Finding new markets while expanding existing ones was on the minds of feed industry members who attended the annual International Production and Processing Expo (IPPE), co-sponsored by the American Feed Association (AFIA), US Poultry and North American Meat Institute.

After a five-year period in which the dollar amount of U.S. feed exports declined, the domestic feed industry is eagerly waiting to see if the 2018 report shows a reversal of that downward trend.

But following a 35-day government shutdown that ended in early February, there’s no telling when that data will be released, said Gina Tumbarello, director of international policy and trade for the AFIA.

Speaking at the IPPE, an event that attracted a record 33,000 attendees from the poultry, meat and feed industries Feb. 12-14 at the Georgia World Congress Center in Atlanta, Georgia, U.S., Tumbarello said U.S. feed exports have fallen in value from $13.6 billion in 2013, to $13.4 billion in 2014, $12.6 billion in 2015 and $11.4 billion in 2016 and 2017.

She noted that of the $2.2 billion decline from 2013 through 2017, almost $1.4 billion was due to China’s value-added tax on shipments of dried distillers grains coming from the United States, a tax that was removed late in 2017.

“Almost all of that decline was one specific product to one specific country,” Tumbarello said.

Tumbarello said U.S. feed exporters have a number of obstacles to deal with in their effort to ship their product overseas.

The shift in U.S. trade policy in the last two years, which has included the trade war with China and the withdrawal from the Trans Pacific Partnership (TPA), has undoubtedly not been helpful, but strict guidelines and restrictions on imports in several countries also has had a negative impact, Tumbarello said

The recent signing of the United States-Mexico-Canada (USMCA) trade agreement (formerly NAFTA), bodes well for the U.S. feed industry, assuming the legislatures in each of the countries approve the agreement. In 2017, Canada and Mexico were the leading buyers of U.S. feed, purchasing $1.1 billion and $1 billion worth, respectively.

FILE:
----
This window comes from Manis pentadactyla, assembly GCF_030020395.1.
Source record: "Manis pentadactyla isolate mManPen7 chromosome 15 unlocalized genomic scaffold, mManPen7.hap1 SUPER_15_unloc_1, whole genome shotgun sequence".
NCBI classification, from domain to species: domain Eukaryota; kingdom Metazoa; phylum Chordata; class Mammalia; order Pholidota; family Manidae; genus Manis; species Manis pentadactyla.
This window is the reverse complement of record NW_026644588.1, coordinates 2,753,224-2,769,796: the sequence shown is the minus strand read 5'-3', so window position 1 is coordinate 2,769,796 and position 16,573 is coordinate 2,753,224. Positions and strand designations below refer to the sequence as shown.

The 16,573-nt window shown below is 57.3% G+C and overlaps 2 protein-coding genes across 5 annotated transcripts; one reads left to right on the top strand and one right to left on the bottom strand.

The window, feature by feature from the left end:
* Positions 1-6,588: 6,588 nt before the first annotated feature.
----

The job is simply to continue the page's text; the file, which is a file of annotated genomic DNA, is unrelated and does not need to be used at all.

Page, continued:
The Trump administration also is looking to forge new trade agreements with Japan, the European Union and possibly the U.K. if Brexit goes into effect this spring, she said.

The first two years of the Trump administration included a flurry of policies and actions that have impacted the agriculture industry, from a new farm bill, renegotiated trade agreements and increasing tension with China over tariffs, said John Stewart, manager of government affairs for the AFIA.

He said the AFIA wants to work with the administration and Congress to make sure the United States doesn’t level more tariffs that will result in additional retaliatory actions. Last July, Trump announced 25% tariffs on various Chinese products. China responded with retaliatory tariffs on U.S. products, including soybeans. Prior to the trade war, China was the top buyer of U.S. soybeans, purchasing 30 million to 35 million tonnes per year.

Another top priority for the AFIA is the USMCA, in particular how Congress ratifies the deal, Stewart said.

Congress is likely to start discussions in April but is waiting on reports from various government agencies, including agriculture, about the impact the renegotiated agreement will have.